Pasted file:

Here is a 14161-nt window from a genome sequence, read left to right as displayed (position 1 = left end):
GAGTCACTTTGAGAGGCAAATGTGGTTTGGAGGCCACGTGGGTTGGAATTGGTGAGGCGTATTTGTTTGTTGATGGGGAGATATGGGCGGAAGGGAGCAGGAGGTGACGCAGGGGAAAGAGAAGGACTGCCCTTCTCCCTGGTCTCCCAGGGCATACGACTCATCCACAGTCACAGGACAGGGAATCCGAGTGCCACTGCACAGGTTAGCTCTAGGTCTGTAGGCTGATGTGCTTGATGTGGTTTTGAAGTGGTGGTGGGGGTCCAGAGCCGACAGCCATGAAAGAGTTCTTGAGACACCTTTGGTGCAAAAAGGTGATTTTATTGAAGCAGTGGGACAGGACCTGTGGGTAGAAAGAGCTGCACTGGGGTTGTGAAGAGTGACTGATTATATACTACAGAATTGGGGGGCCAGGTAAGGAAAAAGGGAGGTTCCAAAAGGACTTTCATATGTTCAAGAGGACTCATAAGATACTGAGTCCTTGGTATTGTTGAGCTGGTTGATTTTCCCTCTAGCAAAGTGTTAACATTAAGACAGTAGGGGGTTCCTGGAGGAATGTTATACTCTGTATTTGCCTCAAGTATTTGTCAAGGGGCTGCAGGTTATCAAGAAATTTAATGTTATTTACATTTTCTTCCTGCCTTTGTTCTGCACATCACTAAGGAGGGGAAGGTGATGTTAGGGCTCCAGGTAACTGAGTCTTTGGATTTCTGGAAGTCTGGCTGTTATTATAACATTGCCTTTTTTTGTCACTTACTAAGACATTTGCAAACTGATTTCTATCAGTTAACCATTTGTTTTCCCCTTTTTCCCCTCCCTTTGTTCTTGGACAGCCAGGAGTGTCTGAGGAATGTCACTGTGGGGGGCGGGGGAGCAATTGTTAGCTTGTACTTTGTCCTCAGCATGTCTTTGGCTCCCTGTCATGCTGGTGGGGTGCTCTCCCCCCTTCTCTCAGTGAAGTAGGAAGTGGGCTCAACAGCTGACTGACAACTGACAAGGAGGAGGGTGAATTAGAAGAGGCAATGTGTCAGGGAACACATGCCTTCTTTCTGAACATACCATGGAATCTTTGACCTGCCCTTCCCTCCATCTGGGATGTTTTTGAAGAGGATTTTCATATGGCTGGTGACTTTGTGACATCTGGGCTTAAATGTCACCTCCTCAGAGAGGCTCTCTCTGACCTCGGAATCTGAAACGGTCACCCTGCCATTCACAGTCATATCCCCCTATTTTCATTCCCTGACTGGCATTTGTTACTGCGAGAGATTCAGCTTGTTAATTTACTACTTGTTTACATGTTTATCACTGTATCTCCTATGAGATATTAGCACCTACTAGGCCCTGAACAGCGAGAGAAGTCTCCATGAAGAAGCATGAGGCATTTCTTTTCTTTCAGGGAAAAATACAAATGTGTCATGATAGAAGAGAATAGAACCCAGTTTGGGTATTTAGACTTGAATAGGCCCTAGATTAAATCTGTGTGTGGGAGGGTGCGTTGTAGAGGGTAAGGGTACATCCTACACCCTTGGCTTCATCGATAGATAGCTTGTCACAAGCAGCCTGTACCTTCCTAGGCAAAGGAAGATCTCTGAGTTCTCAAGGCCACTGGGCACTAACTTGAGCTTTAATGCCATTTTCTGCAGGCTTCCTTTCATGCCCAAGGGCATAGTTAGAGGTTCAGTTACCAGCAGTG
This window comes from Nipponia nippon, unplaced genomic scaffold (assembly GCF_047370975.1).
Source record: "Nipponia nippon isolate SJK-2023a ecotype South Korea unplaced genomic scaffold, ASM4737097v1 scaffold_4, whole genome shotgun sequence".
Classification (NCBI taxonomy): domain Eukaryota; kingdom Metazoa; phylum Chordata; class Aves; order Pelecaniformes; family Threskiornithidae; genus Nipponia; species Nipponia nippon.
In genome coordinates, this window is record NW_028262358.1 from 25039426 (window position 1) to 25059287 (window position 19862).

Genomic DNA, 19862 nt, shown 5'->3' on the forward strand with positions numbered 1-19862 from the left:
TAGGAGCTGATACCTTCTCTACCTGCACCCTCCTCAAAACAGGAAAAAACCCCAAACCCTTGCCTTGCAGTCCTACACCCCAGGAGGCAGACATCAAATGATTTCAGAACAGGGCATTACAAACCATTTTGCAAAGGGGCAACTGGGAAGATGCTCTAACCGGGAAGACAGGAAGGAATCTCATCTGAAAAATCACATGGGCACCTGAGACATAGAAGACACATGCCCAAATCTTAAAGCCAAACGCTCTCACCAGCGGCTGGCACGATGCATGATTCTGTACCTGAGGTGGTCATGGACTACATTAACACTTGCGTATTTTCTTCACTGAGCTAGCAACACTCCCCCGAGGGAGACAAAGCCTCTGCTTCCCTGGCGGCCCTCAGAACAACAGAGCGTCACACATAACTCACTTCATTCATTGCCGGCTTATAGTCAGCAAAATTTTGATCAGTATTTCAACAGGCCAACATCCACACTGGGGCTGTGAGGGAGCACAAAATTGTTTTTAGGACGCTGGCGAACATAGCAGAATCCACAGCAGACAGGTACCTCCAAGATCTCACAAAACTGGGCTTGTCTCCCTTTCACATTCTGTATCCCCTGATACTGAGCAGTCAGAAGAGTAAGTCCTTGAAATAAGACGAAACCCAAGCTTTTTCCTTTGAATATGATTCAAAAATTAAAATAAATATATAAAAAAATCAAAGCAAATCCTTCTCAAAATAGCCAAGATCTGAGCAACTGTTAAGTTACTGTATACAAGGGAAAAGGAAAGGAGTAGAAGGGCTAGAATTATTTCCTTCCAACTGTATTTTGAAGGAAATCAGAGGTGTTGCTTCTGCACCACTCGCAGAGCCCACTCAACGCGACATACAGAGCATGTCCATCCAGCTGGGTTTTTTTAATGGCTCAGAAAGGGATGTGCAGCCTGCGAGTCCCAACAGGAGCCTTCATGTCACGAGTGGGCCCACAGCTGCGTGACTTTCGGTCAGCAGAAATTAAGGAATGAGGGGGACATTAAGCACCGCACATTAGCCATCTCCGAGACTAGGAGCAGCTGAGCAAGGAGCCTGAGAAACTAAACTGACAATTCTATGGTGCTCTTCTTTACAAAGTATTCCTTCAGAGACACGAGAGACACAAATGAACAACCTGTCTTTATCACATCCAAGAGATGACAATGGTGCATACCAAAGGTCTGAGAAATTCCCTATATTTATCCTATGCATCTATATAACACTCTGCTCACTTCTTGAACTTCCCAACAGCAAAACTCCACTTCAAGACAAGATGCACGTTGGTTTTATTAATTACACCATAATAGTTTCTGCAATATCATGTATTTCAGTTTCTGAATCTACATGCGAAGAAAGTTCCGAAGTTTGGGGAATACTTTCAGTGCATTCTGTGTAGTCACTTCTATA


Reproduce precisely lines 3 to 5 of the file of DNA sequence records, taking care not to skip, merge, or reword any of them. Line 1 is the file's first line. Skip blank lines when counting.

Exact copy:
This window comes from Nipponia nippon, unplaced genomic scaffold (assembly GCF_047370975.1).
Source record: "Nipponia nippon isolate SJK-2023a ecotype South Korea unplaced genomic scaffold, ASM4737097v1 scaffold_4, whole genome shotgun sequence".
Classification (NCBI taxonomy): domain Eukaryota; kingdom Metazoa; phylum Chordata; class Aves; order Pelecaniformes; family Threskiornithidae; genus Nipponia; species Nipponia nippon.